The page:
Language Policy and Multilingualism (Conference abstracts, Jan. 20, 2020)

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Farran, BEnglish as a Foreign Language in Palestine: A Case Study of Evaluating GSCE (INJAZ) 2018 English Exam

Evaluating language assessment tests aims at developing a country’s education system by providing continuous feedback on the content and results of language exams. The current picture of language education in Palestine – including the West Bank, East Jerusalem, and the Gaza Strip – reflects high percentages of literacy, which reaches up to 98%, according to 2018 UN and WorldBank reports. Nevertheless, the quality of TEFL output from the assessment tests has not received enough academic attention so far. Accordingly, this study investigates the extent to which the Palestinian (INJAZ) GSCE English Exam (2018) matches the standardized criteria of the CEFR framework based on a descriptive analytical approach and on a content analysis method to fulfil the scope of the research. The exam chosen for analysis is prepared for students who have spent 12 academic years studying English. The paper analyzes the exam according to the CEFR criteria of a good test in general, meanwhile the individual items are assessed according to Bachman & Palmer (1996) checklists. The results show that the INJAZ English exam not only fails to match the CEFR framework but also does not meet the objectives of (TEFL) assigned by the Palestinian Ministry of Education as the test proves to focus on reading and writing language skills and lacks the assessment of speaking and listening skills, which negatively impacts the learning processes and outputs of TEFL in the country. The results highlight on the status quo of TEFL in Palestine and the need to empower language policy in implementing the Ministry of Education TEFL objectives.

Kafi Razzaq AhmedLanguage Assessment and Placement Test in Collins International Institute for English Language- Erbil/Iraq

In Iraq - Erbil there are many institutes that teach English language to the students merchants, businessmen and anyone who would like to learn and speak English language. The notion that speaking ability has always been a source of instructional focus in the development of L2 proficiency and in classroom-based and high-stakes assessment instruments might seem intuitive, (Isaacs, 2016). This study shows the assessment of speaking skill according to CEFR of learners of English as a foreign language at Collins International Institute for English Language Learning in Erbil - Iraq. To do so, students are interviewed one by one in a placement test according to CEFR (Common European Framework of Reference) levels in order to assess their language levels. This test (interview) indicates the level at which a student will learn most effectively, the aim of the test is to create groups of learners that are homogeneous in level. It is designed to tell both teachers and students how much material the student doesn’t know or hasn’t yet mastered, "INTRODUCTION TO ISSUES…, N.D.".

Marzban, SMultimodal Analysis of Gender Identity in Localized ELT Textbooks

With the advent of technology, and ease of creating and implementing pictures, images gradually found their way into textbooks as print media and got a prominent educational role in language. However, the power of mass media for distributing power relations and stereotypical ideologies cannot be denied. The present study has been an attempt to apply a multimodal analysis from a social semiotic perspective to investigate how gender identity is presented in national (Iran Language Institute) ELT textbooks’ dialogues. To do so, five items of contact, social distance, attitude, narrative representation and composition were examined in visual and verbal panels of dialogues using Kress and Van Leeuwen’s (2006) reading images model and Halliday’s (1994) framework, respectively. Descriptive statistics were used to evaluate the relative frequency of each category. The analysis of visual and verbal discourse revealed males are depicted as powerful, active and socially important participants. In contrast, females are underrepresented, shown less active, and socially less important. The article concludes with some guidelines for textbook designers, teachers and students to be more attentive to multimodal issues and be aware to take critical views and uncover the underlying represented ideologies. Key words Localized ELT textbooks, multimodal analysis, a social semiotic perspective, visual discourse, verbal discourse. References: Halliday, M. (1994). An Introduction to Functional Grammar (2nd ed.). London: Edward Arnold. Kress, G., & Van Leeuwen, Th. (2006). Reading images: The grammar of visual design (2nd ed.). London: Routledge.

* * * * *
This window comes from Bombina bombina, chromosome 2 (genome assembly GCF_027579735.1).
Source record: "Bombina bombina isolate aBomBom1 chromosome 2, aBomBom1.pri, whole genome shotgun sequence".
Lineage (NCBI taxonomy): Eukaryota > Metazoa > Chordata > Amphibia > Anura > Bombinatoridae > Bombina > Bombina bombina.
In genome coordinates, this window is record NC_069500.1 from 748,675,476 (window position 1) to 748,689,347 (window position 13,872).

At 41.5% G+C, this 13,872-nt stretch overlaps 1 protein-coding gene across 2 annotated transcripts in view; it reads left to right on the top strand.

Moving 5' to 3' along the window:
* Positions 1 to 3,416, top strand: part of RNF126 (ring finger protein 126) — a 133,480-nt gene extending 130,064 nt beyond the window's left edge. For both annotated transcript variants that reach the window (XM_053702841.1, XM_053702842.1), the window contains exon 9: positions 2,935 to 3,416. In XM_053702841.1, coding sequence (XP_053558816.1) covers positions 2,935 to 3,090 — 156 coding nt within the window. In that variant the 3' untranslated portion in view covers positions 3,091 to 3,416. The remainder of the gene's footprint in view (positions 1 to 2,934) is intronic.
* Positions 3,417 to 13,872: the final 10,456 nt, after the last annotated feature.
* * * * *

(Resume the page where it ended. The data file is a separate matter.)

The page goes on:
Anna I.A. JarourThe case of Jasmin

There is no doubt that bilingual children growing up in a bilingual environment, where they are exposed to at least two different languages, need linguistic input in order to develop bilingually. Differences and similarities in patterns of children's language choice in different contexts may interpret an important component of bilingual children's linguistic behaviour which is related to patterns of parental input practice. In this study, we will investigate some aspects of multilingual development of Jasmin, a five-year-old child of a Palestinian-Canadian bilingual family living in Canada, where the Arabic/English/French speaking father's first language is Arabic and the English/French bilingual mother's is English. The parents claim that they practice the ‘one parent – one language’ strategy but with different degrees of adherence. For Jasmin, exposure to Arabic, which is not the language of the society, is mainly limited to the home. In this paper we analyse the 25-minute-long dialogue sample which was recorded via phone call.